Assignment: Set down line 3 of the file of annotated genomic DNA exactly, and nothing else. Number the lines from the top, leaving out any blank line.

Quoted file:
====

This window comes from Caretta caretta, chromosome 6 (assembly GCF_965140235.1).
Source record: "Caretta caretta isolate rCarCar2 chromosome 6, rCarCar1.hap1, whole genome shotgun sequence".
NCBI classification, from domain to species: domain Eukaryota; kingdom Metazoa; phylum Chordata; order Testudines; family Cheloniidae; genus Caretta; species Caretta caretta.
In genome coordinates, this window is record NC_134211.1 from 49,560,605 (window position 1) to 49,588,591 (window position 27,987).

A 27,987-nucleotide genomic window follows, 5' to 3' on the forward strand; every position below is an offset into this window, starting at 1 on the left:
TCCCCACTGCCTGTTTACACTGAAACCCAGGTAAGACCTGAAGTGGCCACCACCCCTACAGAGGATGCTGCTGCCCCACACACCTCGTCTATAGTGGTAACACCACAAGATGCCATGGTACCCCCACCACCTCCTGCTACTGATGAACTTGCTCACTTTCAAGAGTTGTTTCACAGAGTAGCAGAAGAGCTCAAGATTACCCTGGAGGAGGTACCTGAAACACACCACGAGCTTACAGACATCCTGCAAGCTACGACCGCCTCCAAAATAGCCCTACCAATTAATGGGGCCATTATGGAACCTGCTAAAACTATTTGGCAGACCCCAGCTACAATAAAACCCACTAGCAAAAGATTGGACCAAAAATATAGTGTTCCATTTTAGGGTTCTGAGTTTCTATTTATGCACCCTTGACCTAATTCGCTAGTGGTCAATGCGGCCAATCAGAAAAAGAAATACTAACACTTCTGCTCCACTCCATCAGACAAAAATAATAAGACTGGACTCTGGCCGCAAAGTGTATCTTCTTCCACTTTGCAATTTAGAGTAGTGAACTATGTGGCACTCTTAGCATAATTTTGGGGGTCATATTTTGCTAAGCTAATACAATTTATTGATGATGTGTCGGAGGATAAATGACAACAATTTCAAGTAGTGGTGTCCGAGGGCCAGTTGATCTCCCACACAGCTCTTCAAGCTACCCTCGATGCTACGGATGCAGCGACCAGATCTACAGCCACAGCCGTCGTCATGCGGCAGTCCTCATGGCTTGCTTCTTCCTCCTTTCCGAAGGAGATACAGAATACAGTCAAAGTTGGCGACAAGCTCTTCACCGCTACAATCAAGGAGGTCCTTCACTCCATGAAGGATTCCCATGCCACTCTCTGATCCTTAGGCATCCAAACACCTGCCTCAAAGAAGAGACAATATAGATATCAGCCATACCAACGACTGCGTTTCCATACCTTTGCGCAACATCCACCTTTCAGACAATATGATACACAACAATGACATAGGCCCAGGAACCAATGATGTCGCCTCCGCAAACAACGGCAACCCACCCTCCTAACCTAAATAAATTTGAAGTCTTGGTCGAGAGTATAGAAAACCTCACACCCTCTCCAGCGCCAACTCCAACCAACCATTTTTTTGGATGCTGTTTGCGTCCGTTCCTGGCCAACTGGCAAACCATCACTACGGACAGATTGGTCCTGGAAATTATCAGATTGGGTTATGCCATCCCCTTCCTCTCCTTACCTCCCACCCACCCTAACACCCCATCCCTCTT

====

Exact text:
NCBI classification, from domain to species: domain Eukaryota; kingdom Metazoa; phylum Chordata; order Testudines; family Cheloniidae; genus Caretta; species Caretta caretta.